A similar situation would be if a mathematician used existing proofs and lemmas without fully understanding them; their own proofs would likely be flawed. While this may suggest a solution is to perfectly learn every library one uses; this is practically very time consuming and may require domain knowledge the programmer doesn't have.(I know very little of DNA sequencing/protein synthesis; yet can work with these concepts using libraries).

More succinctly put, software engineering(engineering in general really) is based on encapsulating different levels of abstraction to allow people to focus on smaller areas of the problem they specialize in. This allows people to develop expertise in their area, but also requires excellent communication between each layer. When that communication isn't perfect, it causes problems.

$\endgroup$
  • 3
    $\begingroup$ Wait, what makes you think mathematicians "fully understand" proofs and lemmas that they use? I'm not sure what difference between mathematicians and programmers you are trying to demonstrate here. $\endgroup$ – Derek Elkins Dec 15 '17 at 11:53
3
$\begingroup$

I'll try to be original after all that great answers.

Programs are proofs

The Curry–Howard isomorphism tells us, the types in your program are the theorems and the actual code is their proof.

Admittedly, this is a very abstract and high-level view. The issue you, probably, mean, is that writing a typical code is harder because it gets too low-level. In most cases you "need to tell the machine what to do". Or, to look into this from other way round: mathematicians are really good at abstraction.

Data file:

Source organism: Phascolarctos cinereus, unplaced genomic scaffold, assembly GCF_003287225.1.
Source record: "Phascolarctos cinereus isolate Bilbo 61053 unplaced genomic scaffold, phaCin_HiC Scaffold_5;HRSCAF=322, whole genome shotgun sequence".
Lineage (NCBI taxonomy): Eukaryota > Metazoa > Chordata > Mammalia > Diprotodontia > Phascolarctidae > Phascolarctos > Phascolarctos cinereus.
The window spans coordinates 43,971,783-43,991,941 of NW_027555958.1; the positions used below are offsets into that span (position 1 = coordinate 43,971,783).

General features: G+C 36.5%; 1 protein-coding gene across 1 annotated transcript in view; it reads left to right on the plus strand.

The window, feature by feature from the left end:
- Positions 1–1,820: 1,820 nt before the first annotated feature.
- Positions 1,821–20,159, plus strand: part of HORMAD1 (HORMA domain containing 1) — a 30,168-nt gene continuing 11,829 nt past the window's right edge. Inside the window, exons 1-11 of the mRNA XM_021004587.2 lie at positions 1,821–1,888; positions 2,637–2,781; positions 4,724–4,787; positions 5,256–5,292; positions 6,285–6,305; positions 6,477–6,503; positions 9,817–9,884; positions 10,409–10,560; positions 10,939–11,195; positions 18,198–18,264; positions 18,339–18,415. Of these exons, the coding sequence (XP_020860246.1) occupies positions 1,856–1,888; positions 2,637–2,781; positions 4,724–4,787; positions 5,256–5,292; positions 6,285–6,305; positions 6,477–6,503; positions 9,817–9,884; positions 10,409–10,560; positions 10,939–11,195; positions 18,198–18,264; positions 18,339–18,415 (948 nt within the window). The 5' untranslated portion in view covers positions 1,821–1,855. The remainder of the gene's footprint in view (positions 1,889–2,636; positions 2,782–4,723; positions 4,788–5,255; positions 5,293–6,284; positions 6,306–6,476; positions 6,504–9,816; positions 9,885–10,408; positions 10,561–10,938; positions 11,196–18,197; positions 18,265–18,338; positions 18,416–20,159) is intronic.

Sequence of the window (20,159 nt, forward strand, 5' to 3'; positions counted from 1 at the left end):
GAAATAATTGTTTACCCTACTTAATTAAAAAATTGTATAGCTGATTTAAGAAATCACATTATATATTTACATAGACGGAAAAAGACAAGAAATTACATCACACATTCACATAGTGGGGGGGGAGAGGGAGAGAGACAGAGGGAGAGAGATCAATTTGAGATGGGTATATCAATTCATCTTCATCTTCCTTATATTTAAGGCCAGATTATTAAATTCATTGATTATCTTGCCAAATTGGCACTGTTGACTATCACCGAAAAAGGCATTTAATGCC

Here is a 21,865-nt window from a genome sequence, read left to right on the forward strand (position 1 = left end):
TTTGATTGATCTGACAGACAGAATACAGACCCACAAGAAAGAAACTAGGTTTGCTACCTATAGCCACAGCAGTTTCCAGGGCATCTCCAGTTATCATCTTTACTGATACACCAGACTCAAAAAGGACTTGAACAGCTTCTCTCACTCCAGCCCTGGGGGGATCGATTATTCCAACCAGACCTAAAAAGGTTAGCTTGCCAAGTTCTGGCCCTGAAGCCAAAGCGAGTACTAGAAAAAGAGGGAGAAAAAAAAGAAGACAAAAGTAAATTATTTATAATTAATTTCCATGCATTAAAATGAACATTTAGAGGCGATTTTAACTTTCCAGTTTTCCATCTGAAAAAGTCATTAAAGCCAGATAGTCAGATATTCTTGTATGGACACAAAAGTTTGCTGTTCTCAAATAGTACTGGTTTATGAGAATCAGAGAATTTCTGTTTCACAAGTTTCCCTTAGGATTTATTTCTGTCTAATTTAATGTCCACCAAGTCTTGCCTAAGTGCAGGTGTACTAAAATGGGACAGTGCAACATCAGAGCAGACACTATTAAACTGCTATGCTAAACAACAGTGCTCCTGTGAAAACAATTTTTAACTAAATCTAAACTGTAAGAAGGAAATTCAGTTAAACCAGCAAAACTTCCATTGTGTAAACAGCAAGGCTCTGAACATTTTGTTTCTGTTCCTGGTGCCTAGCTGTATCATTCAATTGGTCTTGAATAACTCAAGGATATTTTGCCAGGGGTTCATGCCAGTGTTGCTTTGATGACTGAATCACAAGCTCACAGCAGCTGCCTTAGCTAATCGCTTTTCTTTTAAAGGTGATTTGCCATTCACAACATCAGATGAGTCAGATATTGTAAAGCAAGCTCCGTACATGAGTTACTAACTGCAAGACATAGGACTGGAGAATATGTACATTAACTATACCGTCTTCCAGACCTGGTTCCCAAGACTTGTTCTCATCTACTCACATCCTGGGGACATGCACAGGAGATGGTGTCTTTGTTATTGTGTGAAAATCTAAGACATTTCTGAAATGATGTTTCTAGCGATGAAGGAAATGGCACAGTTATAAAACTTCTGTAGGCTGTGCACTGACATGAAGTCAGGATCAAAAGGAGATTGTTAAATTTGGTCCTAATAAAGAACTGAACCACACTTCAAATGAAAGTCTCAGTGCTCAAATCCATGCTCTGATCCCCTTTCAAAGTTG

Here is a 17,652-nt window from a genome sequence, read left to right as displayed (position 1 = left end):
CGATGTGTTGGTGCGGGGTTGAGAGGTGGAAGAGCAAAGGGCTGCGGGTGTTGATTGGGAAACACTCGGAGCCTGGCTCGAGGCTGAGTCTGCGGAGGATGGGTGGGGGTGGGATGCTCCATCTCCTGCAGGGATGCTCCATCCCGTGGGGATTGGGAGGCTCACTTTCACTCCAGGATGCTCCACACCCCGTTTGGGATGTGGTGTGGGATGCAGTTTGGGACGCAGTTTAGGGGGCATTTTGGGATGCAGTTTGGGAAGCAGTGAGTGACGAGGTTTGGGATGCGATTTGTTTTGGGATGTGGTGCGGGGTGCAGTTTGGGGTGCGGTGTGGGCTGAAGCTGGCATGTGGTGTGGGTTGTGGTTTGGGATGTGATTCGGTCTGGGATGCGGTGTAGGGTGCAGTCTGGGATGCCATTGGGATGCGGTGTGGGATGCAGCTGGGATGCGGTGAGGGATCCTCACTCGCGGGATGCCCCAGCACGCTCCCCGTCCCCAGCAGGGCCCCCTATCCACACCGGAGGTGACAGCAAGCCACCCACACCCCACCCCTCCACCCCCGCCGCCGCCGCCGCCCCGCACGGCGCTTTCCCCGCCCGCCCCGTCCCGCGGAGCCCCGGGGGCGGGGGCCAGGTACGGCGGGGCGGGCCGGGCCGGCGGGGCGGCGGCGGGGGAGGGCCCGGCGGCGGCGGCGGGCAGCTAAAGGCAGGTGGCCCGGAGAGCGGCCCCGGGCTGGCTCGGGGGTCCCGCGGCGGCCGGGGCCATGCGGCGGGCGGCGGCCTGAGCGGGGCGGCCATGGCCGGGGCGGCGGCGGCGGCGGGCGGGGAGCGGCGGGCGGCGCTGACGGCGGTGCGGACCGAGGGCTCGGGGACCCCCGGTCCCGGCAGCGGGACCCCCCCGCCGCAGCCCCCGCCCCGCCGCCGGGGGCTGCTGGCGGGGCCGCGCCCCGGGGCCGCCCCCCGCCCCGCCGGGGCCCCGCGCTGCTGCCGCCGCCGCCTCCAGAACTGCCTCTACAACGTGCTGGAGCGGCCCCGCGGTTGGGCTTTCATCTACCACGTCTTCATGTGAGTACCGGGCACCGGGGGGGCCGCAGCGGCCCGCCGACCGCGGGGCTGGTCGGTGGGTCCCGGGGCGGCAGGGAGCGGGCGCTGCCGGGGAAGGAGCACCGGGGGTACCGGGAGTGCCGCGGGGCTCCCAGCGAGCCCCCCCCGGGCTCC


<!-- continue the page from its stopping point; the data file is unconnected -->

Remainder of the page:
As a side note: "The music of streams" is one of the most beautiful bridges between both. It basically sets up things to be able to say "I want this in that way" and the machine magically does this exactly as desired.

$\endgroup$
  • $\begingroup$ I'm not totally seeing if this addresses the question. The OP did not make any indication the they were talking about programming languages with powerful type systems, and I think they mean more generic type systems. So Curry-Howard is kind of trivial in this case. $\endgroup$ – 6005 Dec 13 '17 at 1:17
  • $\begingroup$ I know it is a bit far-fetched for C or similar things. But my point is: math is closer than a typical CS beginner might think! $\endgroup$ – Oleg Lobachev Dec 13 '17 at 7:59
  • 1
    $\begingroup$ It seems you are a 'careless observer' of the Curry-Howards isomorphism, to which I referred in my answer. Even if we have an isomorphism between programs and proofs, it does not follow that the act of writing programs and writing proofs is similar at all. In fact, it may even be the case that all 'interesting' or 'typical' programs don't correspond to a typical proof and vice versa. $\endgroup$ – Discrete lizard Dec 13 '17 at 17:28
  • $\begingroup$ @Discretelizard It's demonstrably not the case that "interesting" programs don't correspond to a "typical proof". Here's an example where I take someone's "typical proof" and produce a (sketch of) an undeniably interesting program (something closely related to Gaussian elimination). Equipped with suitably precise types, I think most "interesting" programs would be useful lemmas or theorems, but many (constructive) proofs have no real computational significance - they are just verifying side-conditions - though very many do. $\endgroup$ – Derek Elkins Dec 15 '17 at 12:09
3
$\begingroup$